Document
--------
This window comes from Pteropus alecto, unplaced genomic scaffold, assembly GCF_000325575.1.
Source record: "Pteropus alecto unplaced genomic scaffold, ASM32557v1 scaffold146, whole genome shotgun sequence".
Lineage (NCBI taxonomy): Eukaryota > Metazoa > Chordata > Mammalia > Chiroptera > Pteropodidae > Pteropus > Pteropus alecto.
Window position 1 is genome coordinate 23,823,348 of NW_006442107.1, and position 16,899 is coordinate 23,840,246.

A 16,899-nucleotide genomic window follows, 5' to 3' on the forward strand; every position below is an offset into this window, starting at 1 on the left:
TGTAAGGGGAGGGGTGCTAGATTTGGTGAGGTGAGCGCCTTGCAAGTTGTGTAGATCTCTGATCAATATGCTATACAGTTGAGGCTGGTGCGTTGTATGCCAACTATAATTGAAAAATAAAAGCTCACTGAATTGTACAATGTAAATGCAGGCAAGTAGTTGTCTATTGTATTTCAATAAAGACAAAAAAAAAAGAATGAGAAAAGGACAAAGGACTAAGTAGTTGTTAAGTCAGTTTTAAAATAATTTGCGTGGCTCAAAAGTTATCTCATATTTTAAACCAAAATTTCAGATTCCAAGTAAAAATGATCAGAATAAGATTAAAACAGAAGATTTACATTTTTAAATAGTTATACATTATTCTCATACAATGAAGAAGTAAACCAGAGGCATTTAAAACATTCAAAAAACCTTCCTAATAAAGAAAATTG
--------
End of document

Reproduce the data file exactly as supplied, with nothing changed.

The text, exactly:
This window comes from Pteropus alecto, unplaced genomic scaffold, assembly GCF_000325575.1.
Source record: "Pteropus alecto unplaced genomic scaffold, ASM32557v1 scaffold146, whole genome shotgun sequence".
Lineage (NCBI taxonomy): Eukaryota > Metazoa > Chordata > Mammalia > Chiroptera > Pteropodidae > Pteropus > Pteropus alecto.
Window position 1 is genome coordinate 23,823,348 of NW_006442107.1, and position 16,899 is coordinate 23,840,246.

A 16,899-nucleotide genomic window follows, 5' to 3' on the forward strand; every position below is an offset into this window, starting at 1 on the left:
TGTAAGGGGAGGGGTGCTAGATTTGGTGAGGTGAGCGCCTTGCAAGTTGTGTAGATCTCTGATCAATATGCTATACAGTTGAGGCTGGTGCGTTGTATGCCAACTATAATTGAAAAATAAAAGCTCACTGAATTGTACAATGTAAATGCAGGCAAGTAGTTGTCTATTGTATTTCAATAAAGACAAAAAAAAAAGAATGAGAAAAGGACAAAGGACTAAGTAGTTGTTAAGTCAGTTTTAAAATAATTTGCGTGGCTCAAAAGTTATCTCATATTTTAAACCAAAATTTCAGATTCCAAGTAAAAATGATCAGAATAAGATTAAAACAGAAGATTTACATTTTTAAATAGTTATACATTATTCTCATACAATGAAGAAGTAAACCAGAGGCATTTAAAACATTCAAAAAACCTTCCTAATAAAGAAAATTG